Young Arabs choose Sharia over social reforms!
In a recent survey, it has been found that today 41% of 3,400 young Arabs, aged 18 to 24, in 17 Arab countries, think religion is the most important element of their identity.
Do you think a new approach to politics, governance and diplomacy can have effects on people's attitude towards their religion?
Observers say it is not the case, at least, with the Arab world. In the recent years, Crown Prince Mohammed bin Salman in Saudi Arabia has introduced many social reforms. His reforms have restricted the authority of the religious police, lifted the ban on women's driving, enhanced women's rights, loosened gender segregation, and introduced western-style entertainment in the kingdom.
President Mohammed bin Zayed in the United Arab Emirates has decriminalized sexual relations out of marriage, alcohol consumption and lifted the prohibition on living relationships in the country.
Bahrain today has amazing architecture and luxury residential areas, catering to companies and expats from all over the world. The entrepreneurial spirit is being dominant among younger generations in the country.
In Morocco, King Mohammed VI announced a series of reforms in June 2011. This has transformed the country into a constitutional monarchy. In Sudan, the rule of Omar al-Bashir, wanted by an international war crimes tribunal for alleged atrocities in Darfur, ended in April 2019. It was brought about by thousands of ordinary Sudanese from all walks of life who took to the streets for four months to demand an end to his rule.
Today the UAE, Bahrain, Morocco, and Sudan have diplomatic relations with Israel, the only democracy in the Middle East. They see in their new relationships with the Jewish state tremendous opportunities for their peoples' multi-faceted development. Now Saudi Arabia, too, desires to establish diplomatic ties with Israel. It is said to have a plan to offer Israel recognition and diplomatic relations in exchange for creating a Palestinian state in territories occupied by Israel during the 1967 war.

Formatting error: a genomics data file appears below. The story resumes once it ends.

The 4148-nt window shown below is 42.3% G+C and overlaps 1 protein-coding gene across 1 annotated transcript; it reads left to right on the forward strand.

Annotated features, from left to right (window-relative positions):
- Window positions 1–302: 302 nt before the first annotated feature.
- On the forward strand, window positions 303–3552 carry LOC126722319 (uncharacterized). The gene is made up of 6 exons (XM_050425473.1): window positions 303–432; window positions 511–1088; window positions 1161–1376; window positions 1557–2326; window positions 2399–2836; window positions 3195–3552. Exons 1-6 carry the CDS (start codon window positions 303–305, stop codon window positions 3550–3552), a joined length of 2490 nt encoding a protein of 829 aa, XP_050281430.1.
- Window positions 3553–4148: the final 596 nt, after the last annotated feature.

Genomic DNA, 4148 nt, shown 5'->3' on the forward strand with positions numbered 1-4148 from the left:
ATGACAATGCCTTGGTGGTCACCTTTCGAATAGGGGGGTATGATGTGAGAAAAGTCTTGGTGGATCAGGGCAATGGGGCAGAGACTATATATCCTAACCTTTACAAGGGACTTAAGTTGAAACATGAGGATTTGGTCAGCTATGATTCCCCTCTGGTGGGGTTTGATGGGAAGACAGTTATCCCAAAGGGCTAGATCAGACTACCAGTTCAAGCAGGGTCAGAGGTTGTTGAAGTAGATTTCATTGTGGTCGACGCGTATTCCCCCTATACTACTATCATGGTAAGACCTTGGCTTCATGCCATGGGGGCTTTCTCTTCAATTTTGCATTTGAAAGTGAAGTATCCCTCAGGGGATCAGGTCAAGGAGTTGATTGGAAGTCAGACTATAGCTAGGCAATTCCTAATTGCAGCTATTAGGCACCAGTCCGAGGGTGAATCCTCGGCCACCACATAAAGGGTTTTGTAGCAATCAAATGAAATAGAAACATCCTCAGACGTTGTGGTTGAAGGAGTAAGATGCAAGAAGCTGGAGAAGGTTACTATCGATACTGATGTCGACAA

All this has, however, made little change in the attitude of young Arabs towards religion. In a recent survey, it has been found that today 41 per cent of 3,400 young Arabs, aged 18 to 24, in 17 Arab countries, think religion is the most important element of their identity. Over 56 per cent of them think their country's legal system should be based on Sharia (Islamic law). Seventy per cent of them are concerned over the loss of their traditional values and culture. Sixty-five per cent say preserving their religious and cultural identity is more important than creating a globalized society.
(Jagdish N. Singh is a senior journalist based in New Delhi. He is also Senior Distinguished Fellow at the Gatestone Institute, New York)
Disclaimer: The opinions expressed in this article are the personal opinions of the author. The facts and opinions appearing in the article do not reflect the views of OneIndia and OneIndia does not assume any responsibility or liability for the same.